Re: Putting Things Away For Awhile

1

I wonder who, if anyone, dug up the M*A*S*H 4077th timecapsule?

When the timecapsule in Knowing got dug up, the world ended shortly afterwards.


Posted by: Jesurgislac | Link to this comment | 05-31-09 12:46 PM
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It's a race! Tied now.


Posted by: JP Stormcrow | Link to this comment | 05-31-09 1:01 PM
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An example of the official kind.


Posted by: teofilo | Link to this comment | 05-31-09 1:07 PM
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The most important thing with a time capsule is to put some healthy snacks like fresh fruit and yogurt in there in case people in the future are hungry.


Posted by: Sifu Tweety | Link to this comment | 05-31-09 1:09 PM
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Ceci n'est pas une pipe bomb.


Posted by: Turgid Jacobian | Link to this comment | 05-31-09 1:49 PM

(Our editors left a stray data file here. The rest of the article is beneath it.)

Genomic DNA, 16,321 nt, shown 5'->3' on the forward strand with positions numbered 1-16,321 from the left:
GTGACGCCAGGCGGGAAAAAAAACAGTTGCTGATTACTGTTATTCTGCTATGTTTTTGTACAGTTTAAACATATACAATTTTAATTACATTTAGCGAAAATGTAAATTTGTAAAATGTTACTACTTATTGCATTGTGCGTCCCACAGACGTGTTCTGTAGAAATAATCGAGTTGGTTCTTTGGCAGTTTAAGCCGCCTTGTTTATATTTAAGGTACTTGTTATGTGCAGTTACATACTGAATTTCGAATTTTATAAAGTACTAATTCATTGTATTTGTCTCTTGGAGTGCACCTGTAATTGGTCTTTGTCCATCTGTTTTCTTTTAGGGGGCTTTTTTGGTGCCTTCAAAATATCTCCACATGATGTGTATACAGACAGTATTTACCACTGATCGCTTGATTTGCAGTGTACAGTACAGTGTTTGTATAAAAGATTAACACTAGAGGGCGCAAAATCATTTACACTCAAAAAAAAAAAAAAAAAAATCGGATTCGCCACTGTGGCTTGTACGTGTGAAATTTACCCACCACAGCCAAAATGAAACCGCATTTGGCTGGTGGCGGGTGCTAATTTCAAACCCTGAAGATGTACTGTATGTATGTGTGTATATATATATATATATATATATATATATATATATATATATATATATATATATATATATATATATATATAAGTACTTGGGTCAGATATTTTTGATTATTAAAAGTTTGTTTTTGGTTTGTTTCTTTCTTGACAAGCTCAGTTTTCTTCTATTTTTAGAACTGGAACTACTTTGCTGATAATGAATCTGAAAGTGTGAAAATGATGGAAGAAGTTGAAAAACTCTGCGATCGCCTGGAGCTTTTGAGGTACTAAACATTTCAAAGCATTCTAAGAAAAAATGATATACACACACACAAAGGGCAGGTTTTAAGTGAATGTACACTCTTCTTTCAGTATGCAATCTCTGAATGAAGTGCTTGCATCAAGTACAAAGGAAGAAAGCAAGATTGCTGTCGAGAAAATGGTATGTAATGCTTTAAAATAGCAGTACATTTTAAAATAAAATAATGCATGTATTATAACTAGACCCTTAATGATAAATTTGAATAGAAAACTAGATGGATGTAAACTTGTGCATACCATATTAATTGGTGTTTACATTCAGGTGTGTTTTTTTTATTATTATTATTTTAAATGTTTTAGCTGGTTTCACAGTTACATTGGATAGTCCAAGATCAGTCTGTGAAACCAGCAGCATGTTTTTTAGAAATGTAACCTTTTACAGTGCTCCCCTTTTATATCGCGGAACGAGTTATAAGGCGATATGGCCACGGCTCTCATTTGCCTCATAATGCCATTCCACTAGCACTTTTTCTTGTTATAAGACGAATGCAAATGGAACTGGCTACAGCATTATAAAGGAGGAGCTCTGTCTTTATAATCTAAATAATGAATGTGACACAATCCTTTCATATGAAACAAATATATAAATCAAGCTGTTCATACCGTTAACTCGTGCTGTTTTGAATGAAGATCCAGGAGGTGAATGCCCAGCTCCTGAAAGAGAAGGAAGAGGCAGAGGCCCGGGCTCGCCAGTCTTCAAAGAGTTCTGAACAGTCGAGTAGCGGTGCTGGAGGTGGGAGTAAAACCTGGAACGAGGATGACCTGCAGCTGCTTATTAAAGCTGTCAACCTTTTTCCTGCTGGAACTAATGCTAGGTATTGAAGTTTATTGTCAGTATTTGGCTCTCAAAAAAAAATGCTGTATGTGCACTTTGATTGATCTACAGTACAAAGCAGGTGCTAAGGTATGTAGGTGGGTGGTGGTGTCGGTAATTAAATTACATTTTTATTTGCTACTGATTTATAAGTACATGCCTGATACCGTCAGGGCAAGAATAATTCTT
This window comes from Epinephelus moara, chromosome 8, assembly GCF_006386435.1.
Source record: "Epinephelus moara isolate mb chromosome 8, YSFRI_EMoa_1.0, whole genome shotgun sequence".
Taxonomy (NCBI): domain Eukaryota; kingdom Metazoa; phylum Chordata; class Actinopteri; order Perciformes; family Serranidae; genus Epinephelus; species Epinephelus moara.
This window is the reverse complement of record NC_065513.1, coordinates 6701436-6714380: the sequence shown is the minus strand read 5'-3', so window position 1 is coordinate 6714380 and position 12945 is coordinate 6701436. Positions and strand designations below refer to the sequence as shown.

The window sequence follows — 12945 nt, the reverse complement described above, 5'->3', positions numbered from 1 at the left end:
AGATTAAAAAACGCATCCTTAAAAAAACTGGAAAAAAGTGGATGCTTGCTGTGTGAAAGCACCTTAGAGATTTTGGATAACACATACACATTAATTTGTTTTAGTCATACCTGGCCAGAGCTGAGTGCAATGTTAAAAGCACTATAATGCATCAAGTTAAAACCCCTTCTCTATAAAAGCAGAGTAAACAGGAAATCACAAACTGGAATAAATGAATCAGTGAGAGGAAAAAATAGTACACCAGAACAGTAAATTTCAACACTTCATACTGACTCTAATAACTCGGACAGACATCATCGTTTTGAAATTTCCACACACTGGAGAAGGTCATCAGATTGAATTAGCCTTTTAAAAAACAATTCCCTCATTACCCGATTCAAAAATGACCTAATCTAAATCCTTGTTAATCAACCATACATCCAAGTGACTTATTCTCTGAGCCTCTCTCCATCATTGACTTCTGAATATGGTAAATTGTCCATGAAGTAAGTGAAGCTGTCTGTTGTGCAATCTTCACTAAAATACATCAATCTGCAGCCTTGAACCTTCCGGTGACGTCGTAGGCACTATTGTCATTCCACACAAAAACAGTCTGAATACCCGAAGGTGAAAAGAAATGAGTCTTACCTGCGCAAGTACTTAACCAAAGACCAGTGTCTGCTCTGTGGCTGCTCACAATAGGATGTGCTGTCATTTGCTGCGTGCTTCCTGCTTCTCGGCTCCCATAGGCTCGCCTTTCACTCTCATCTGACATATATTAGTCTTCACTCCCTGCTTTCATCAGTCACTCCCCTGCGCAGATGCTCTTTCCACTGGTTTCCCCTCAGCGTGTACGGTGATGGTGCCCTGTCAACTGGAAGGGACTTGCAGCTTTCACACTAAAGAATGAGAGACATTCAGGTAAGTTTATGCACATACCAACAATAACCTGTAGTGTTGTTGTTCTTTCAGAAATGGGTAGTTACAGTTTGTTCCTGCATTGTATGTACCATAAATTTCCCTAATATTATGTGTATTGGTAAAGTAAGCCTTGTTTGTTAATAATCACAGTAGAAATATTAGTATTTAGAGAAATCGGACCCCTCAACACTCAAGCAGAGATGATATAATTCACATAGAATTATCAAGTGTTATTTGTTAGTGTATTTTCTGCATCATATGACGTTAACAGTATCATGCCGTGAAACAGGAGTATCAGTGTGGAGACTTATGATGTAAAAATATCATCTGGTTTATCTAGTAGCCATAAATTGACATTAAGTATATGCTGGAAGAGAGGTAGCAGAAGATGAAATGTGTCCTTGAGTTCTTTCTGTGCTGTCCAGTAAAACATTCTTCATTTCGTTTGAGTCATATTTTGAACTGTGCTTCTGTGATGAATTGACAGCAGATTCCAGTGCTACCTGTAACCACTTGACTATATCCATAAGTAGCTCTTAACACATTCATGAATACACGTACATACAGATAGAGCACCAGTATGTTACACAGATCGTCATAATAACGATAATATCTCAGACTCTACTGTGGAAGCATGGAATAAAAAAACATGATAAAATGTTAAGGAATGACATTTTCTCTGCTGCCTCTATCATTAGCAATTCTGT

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And you can't just keep opening them over and over to see if the stuff is quaint yet.


Posted by: mcmc | Link to this comment | 05-31-09 3:02 PM
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A top 10 list of time capsules. I like the Tulsa one (just opened a few years ago after 50 years) and the "Crypt of Civilization".


Posted by: JP Stormcrow | Link to this comment | 05-31-09 3:07 PM
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Jeez, Stanley, where is this coming from? Time capsule?


Posted by: parsimon | Link to this comment | 05-31-09 3:08 PM
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8: I thought of it last night, so: yes! A very brief-in-duration one.


Posted by: Stanley | Link to this comment | 05-31-09 3:13 PM
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In a way, parsimon, your brain is a time capsule, too. Open it and see what's inside! Hopefully not a rusted-out DeSoto.


Posted by: Sifu Tweety | Link to this comment | 05-31-09 3:25 PM